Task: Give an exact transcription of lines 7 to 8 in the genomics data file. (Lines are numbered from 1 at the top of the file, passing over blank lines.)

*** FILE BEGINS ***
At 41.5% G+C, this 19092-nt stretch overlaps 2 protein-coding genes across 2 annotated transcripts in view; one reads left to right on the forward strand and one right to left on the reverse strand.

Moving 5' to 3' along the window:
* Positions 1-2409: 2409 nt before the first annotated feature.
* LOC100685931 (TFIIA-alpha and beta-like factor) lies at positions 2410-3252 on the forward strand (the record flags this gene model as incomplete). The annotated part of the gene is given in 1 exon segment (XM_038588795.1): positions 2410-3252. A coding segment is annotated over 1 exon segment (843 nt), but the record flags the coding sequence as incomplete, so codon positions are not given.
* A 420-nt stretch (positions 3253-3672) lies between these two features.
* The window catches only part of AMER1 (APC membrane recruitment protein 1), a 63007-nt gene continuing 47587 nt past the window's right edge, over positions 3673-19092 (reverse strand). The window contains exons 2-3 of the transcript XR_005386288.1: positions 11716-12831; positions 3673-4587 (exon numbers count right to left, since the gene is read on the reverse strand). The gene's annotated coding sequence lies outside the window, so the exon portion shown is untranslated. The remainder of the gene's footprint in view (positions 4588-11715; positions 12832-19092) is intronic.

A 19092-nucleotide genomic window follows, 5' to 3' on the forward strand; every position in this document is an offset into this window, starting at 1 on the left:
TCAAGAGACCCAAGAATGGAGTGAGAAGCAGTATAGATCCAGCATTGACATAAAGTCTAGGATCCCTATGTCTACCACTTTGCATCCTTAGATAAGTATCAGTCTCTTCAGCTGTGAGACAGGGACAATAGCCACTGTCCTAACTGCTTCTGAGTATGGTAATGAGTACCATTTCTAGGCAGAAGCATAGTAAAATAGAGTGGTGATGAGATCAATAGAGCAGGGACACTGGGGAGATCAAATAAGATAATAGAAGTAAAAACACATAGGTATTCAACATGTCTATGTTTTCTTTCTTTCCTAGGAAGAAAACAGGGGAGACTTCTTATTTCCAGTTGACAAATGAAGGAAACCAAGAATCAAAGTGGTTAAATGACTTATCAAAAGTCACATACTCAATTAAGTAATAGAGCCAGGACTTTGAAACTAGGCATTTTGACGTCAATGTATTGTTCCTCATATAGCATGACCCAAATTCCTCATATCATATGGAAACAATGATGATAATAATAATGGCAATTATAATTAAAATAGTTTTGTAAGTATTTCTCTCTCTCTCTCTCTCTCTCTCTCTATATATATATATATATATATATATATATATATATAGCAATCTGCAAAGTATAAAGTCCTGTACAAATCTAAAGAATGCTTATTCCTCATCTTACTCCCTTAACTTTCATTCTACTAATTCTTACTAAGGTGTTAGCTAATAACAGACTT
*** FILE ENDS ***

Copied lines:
A 19092-nucleotide genomic window follows, 5' to 3' on the forward strand; every position in this document is an offset into this window, starting at 1 on the left:
TCAAGAGACCCAAGAATGGAGTGAGAAGCAGTATAGATCCAGCATTGACATAAAGTCTAGGATCCCTATGTCTACCACTTTGCATCCTTAGATAAGTATCAGTCTCTTCAGCTGTGAGACAGGGACAATAGCCACTGTCCTAACTGCTTCTGAGTATGGTAATGAGTACCATTTCTAGGCAGAAGCATAGTAAAATAGAGTGGTGATGAGATCAATAGAGCAGGGACACTGGGGAGATCAAATAAGATAATAGAAGTAAAAACACATAGGTATTCAACATGTCTATGTTTTCTTTCTTTCCTAGGAAGAAAACAGGGGAGACTTCTTATTTCCAGTTGACAAATGAAGGAAACCAAGAATCAAAGTGGTTAAATGACTTATCAAAAGTCACATACTCAATTAAGTAATAGAGCCAGGACTTTGAAACTAGGCATTTTGACGTCAATGTATTGTTCCTCATATAGCATGACCCAAATTCCTCATATCATATGGAAACAATGATGATAATAATAATGGCAATTATAATTAAAATAGTTTTGTAAGTATTTCTCTCTCTCTCTCTCTCTCTCTCTCTATATATATATATATATATATATATATATATATATAGCAATCTGCAAAGTATAAAGTCCTGTACAAATCTAAAGAATGCTTATTCCTCATCTTACTCCCTTAACTTTCATTCTACTAATTCTTACTAAGGTGTTAGCTAATAACAGACTT